By Edouard Aldahdah
Posted on October 30th, 2013 in General
This morning I stumbled upon an erudite and thoroughly researched paper by Dr. Shihab al-Sarraf of the International Center of Furusiyyah [Horsemanship] Studies on “Mamluk Furusiyyah Literature and Its Antecedents”, published at the University of Chicago’s Mamluk Studies Review, VIII-1-2004. It is the most comprehensive review to date of the Islamic literature on horses and horsemanship from early to late medieval times. The following passage in this paper sparked my interest:
“The main body of Arab philological works on horses was written in Iraq during the period from the latter half of the second/eighth century to the end of the first half of the fourth/tenth century. These works included both comprehensive and specific treatises. Of the former type, commonly titled Kitab al-Khayl, more than twenty treatises were written, all deemed lost except four. These are Kitab al-Khayl by Abu ‘Ubaydah Ma‘mar ibn al-Muthanná (d. 209/824); Kitab al-Khayl by al-Asma‘i (d. 216/831); Kitab al-Khayl by Abu ‘Abd al-Rahman Muhammad al-‘Utbi (d. 228/842), and Kitab al-Khayl by Ahmad ibn Abi Tahir Tayfur (d. 280/893). The last two treatises are still in manuscript and the fate of their extant copies, presumably kept in a private collection, is uncertain. In any case, the basic and unmatched contributions in this domain remain the above first two treatises by the celebrated Basran philologists whose competence and rivalry in the knowledge of horses were particularly well-known. However, notwithstanding the importance of al-Asma‘i’s contribution, Abu ‘Ubaydah’s Kitab al-Khayl undoubtedly represents the most complete and learned philological work on horses, and was the source par excellence for subsequent treatises whether written by philologists, furusiyah masters like Ibn Akhi Hizam, or compilers. Similarly, very few, of an otherwise considerable number, of specific philological and historical works on horses have survived. The most notable of these are Nasab al-Khayl fi al-Jahiliyah wa-al-Islam by Ibn al-Kalbi (d. 204/819); Asma’ Khayl al-‘Arab wa-Fursaniha by Ibn al-A‘rabi (d. 231/846), and Al-Sarj wa-al-Lijam by Ibn Durayd (d. 321/933).”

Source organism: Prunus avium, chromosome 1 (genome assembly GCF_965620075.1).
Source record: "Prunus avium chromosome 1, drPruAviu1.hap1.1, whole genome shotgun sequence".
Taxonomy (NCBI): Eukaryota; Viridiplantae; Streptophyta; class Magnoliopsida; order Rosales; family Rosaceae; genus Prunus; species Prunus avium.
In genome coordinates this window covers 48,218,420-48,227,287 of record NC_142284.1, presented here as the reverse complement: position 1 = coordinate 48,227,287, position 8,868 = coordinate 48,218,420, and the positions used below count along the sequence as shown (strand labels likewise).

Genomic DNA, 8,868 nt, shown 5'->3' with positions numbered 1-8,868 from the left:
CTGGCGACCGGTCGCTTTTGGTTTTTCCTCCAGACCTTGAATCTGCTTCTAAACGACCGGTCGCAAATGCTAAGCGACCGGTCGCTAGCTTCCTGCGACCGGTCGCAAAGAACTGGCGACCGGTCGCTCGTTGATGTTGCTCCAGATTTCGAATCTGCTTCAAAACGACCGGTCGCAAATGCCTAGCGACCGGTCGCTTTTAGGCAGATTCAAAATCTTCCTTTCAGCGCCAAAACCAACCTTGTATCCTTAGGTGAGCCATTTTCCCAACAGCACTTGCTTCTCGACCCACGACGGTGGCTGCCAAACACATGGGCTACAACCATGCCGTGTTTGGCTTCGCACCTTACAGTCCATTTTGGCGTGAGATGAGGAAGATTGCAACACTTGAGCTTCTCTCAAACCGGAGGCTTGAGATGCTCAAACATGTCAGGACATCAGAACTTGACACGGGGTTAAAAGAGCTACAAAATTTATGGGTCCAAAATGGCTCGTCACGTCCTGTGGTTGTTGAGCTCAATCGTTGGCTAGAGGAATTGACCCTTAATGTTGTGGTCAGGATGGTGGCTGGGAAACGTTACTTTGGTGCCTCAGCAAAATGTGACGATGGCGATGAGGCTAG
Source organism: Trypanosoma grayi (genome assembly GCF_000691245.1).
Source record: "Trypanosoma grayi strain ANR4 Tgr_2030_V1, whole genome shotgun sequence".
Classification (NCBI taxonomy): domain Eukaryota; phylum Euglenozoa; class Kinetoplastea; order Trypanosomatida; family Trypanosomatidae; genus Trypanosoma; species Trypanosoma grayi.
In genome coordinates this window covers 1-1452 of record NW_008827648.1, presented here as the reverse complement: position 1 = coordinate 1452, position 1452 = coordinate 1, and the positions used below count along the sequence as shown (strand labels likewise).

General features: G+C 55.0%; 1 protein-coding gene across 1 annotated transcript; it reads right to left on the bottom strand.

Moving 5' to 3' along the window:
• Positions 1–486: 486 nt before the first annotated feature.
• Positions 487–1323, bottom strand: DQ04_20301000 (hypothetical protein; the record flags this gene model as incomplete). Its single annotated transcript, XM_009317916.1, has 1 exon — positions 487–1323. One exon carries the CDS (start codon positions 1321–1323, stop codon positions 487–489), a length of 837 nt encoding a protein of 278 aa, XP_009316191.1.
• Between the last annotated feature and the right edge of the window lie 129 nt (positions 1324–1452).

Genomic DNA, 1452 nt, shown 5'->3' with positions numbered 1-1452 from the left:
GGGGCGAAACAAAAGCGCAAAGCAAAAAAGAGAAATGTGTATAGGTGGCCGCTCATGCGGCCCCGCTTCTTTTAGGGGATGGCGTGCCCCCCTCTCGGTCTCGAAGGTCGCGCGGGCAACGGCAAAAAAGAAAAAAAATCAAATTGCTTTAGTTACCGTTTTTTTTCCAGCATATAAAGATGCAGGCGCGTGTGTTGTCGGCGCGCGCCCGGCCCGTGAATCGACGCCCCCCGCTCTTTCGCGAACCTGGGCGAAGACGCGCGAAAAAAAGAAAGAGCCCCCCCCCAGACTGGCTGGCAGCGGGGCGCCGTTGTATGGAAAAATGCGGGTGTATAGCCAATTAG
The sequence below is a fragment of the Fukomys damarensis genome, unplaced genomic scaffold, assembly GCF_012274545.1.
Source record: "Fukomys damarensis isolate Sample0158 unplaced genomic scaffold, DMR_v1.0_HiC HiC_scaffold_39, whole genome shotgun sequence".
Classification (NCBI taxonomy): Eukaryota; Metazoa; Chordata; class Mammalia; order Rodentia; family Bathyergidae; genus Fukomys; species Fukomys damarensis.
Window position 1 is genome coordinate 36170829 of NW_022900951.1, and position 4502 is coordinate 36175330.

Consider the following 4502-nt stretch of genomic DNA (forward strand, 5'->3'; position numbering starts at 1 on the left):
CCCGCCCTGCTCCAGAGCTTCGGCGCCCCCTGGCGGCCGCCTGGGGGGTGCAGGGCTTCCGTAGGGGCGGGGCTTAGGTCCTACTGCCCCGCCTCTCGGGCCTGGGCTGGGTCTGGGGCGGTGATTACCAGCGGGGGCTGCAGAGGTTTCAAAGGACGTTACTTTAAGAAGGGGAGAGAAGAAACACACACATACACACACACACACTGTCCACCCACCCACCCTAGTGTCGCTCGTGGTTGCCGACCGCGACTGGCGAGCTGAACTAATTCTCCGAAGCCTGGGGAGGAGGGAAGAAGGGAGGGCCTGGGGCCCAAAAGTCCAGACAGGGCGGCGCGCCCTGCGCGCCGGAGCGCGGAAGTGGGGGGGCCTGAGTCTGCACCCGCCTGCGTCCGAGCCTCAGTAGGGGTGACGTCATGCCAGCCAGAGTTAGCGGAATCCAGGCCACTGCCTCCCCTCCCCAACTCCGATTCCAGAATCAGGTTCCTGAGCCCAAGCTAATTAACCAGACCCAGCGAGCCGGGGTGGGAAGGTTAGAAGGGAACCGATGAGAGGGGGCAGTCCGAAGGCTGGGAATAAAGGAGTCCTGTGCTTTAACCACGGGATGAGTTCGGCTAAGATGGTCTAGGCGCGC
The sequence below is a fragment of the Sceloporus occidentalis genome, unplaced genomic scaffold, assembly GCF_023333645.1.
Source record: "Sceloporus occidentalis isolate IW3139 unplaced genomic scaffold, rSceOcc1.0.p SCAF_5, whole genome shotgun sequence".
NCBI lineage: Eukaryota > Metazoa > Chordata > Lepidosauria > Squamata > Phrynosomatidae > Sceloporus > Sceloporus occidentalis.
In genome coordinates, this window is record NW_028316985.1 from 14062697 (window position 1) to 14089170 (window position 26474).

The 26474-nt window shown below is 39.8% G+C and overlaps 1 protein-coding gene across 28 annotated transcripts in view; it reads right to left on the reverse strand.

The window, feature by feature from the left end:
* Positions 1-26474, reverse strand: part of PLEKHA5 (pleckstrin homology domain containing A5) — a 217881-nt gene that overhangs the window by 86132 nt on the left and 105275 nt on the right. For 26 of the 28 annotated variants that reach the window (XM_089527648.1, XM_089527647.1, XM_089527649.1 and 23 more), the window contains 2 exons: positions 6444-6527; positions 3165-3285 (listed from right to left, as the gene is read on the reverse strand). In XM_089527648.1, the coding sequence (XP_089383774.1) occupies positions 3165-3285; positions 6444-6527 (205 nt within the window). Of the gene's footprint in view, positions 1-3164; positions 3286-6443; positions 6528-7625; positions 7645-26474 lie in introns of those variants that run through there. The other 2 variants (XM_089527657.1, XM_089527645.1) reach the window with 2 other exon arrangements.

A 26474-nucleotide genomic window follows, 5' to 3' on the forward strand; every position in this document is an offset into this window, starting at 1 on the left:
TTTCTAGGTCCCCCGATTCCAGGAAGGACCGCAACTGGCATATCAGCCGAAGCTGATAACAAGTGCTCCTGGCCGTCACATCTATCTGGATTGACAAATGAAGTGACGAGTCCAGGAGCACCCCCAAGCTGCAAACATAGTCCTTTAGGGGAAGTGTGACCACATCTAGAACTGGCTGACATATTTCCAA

Of these seven, two are unpublished and I have printed copies of the others, except for Ibn Durayd’s work on “the Saddle and the Bit”, a copy of which is at the Egyptian National Library (Dar al-Kutub al-Misriyah) a couple buildings away from my office in Cairo.